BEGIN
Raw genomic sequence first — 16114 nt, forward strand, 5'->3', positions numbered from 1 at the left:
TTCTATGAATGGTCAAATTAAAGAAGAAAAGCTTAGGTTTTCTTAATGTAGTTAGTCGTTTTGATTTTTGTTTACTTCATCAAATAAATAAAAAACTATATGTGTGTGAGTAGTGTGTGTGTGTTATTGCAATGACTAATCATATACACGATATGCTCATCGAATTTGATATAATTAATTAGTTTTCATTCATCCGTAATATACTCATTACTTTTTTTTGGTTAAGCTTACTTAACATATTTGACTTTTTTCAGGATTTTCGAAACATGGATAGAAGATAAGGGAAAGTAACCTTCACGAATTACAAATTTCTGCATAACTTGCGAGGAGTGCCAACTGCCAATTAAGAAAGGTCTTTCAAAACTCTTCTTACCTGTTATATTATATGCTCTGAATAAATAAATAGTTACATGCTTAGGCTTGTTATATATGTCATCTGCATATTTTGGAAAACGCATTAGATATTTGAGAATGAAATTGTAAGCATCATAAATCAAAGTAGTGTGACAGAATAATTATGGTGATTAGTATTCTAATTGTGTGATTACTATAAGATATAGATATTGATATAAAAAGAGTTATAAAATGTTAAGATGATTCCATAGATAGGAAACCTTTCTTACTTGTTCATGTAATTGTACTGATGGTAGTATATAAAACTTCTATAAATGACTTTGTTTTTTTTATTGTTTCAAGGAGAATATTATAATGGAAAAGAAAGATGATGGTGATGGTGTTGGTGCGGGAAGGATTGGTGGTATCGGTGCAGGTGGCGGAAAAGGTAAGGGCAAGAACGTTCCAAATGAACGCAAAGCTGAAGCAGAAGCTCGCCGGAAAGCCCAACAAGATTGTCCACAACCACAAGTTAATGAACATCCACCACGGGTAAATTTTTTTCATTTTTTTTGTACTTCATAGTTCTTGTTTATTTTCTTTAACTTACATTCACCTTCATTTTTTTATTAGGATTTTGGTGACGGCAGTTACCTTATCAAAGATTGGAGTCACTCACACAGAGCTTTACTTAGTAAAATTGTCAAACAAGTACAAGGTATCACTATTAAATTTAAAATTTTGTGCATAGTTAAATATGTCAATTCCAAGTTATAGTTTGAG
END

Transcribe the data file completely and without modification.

Raw genomic sequence first — 16114 nt, forward strand, 5'->3', positions numbered from 1 at the left:
TTCTATGAATGGTCAAATTAAAGAAGAAAAGCTTAGGTTTTCTTAATGTAGTTAGTCGTTTTGATTTTTGTTTACTTCATCAAATAAATAAAAAACTATATGTGTGTGAGTAGTGTGTGTGTGTTATTGCAATGACTAATCATATACACGATATGCTCATCGAATTTGATATAATTAATTAGTTTTCATTCATCCGTAATATACTCATTACTTTTTTTTGGTTAAGCTTACTTAACATATTTGACTTTTTTCAGGATTTTCGAAACATGGATAGAAGATAAGGGAAAGTAACCTTCACGAATTACAAATTTCTGCATAACTTGCGAGGAGTGCCAACTGCCAATTAAGAAAGGTCTTTCAAAACTCTTCTTACCTGTTATATTATATGCTCTGAATAAATAAATAGTTACATGCTTAGGCTTGTTATATATGTCATCTGCATATTTTGGAAAACGCATTAGATATTTGAGAATGAAATTGTAAGCATCATAAATCAAAGTAGTGTGACAGAATAATTATGGTGATTAGTATTCTAATTGTGTGATTACTATAAGATATAGATATTGATATAAAAAGAGTTATAAAATGTTAAGATGATTCCATAGATAGGAAACCTTTCTTACTTGTTCATGTAATTGTACTGATGGTAGTATATAAAACTTCTATAAATGACTTTGTTTTTTTTATTGTTTCAAGGAGAATATTATAATGGAAAAGAAAGATGATGGTGATGGTGTTGGTGCGGGAAGGATTGGTGGTATCGGTGCAGGTGGCGGAAAAGGTAAGGGCAAGAACGTTCCAAATGAACGCAAAGCTGAAGCAGAAGCTCGCCGGAAAGCCCAACAAGATTGTCCACAACCACAAGTTAATGAACATCCACCACGGGTAAATTTTTTTCATTTTTTTTGTACTTCATAGTTCTTGTTTATTTTCTTTAACTTACATTCACCTTCATTTTTTTATTAGGATTTTGGTGACGGCAGTTACCTTATCAAAGATTGGAGTCACTCACACAGAGCTTTACTTAGTAAAATTGTCAAACAAGTACAAGGTATCACTATTAAATTTAAAATTTTGTGCATAGTTAAATATGTCAATTCCAAGTTATAGTTTGAG